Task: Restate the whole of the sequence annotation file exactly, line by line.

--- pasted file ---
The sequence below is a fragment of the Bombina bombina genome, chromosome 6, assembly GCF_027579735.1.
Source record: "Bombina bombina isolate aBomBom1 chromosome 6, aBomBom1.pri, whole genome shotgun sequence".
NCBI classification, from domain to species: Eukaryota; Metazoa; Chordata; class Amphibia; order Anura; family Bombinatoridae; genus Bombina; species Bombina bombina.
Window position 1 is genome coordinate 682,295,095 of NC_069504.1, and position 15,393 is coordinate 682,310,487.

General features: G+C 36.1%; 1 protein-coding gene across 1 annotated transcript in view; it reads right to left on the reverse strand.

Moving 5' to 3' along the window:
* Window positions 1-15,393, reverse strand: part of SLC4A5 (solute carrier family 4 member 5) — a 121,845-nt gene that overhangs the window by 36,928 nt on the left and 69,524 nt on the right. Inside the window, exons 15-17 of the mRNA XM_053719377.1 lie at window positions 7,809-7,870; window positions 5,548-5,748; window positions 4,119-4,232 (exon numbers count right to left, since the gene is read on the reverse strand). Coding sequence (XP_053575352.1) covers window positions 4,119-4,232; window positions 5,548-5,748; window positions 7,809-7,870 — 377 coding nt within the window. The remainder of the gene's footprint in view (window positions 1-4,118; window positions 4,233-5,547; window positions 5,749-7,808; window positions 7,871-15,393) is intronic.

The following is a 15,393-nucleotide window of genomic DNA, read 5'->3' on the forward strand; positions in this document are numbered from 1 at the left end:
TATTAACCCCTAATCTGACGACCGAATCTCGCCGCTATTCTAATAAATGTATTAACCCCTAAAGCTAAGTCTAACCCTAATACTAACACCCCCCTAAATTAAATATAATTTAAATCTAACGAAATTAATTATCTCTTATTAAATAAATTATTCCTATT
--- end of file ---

The sequence below is a fragment of the Bombina bombina genome, chromosome 6, assembly GCF_027579735.1.
Source record: "Bombina bombina isolate aBomBom1 chromosome 6, aBomBom1.pri, whole genome shotgun sequence".
NCBI classification, from domain to species: Eukaryota; Metazoa; Chordata; class Amphibia; order Anura; family Bombinatoridae; genus Bombina; species Bombina bombina.
Window position 1 is genome coordinate 682,295,095 of NC_069504.1, and position 15,393 is coordinate 682,310,487.

General features: G+C 36.1%; 1 protein-coding gene across 1 annotated transcript in view; it reads right to left on the reverse strand.

Moving 5' to 3' along the window:
* Window positions 1-15,393, reverse strand: part of SLC4A5 (solute carrier family 4 member 5) — a 121,845-nt gene that overhangs the window by 36,928 nt on the left and 69,524 nt on the right. Inside the window, exons 15-17 of the mRNA XM_053719377.1 lie at window positions 7,809-7,870; window positions 5,548-5,748; window positions 4,119-4,232 (exon numbers count right to left, since the gene is read on the reverse strand). Coding sequence (XP_053575352.1) covers window positions 4,119-4,232; window positions 5,548-5,748; window positions 7,809-7,870 — 377 coding nt within the window. The remainder of the gene's footprint in view (window positions 1-4,118; window positions 4,233-5,547; window positions 5,749-7,808; window positions 7,871-15,393) is intronic.

The following is a 15,393-nucleotide window of genomic DNA, read 5'->3' on the forward strand; positions in this document are numbered from 1 at the left end:
TATTAACCCCTAATCTGACGACCGAATCTCGCCGCTATTCTAATAAATGTATTAACCCCTAAAGCTAAGTCTAACCCTAATACTAACACCCCCCTAAATTAAATATAATTTAAATCTAACGAAATTAATTATCTCTTATTAAATAAATTATTCCTATT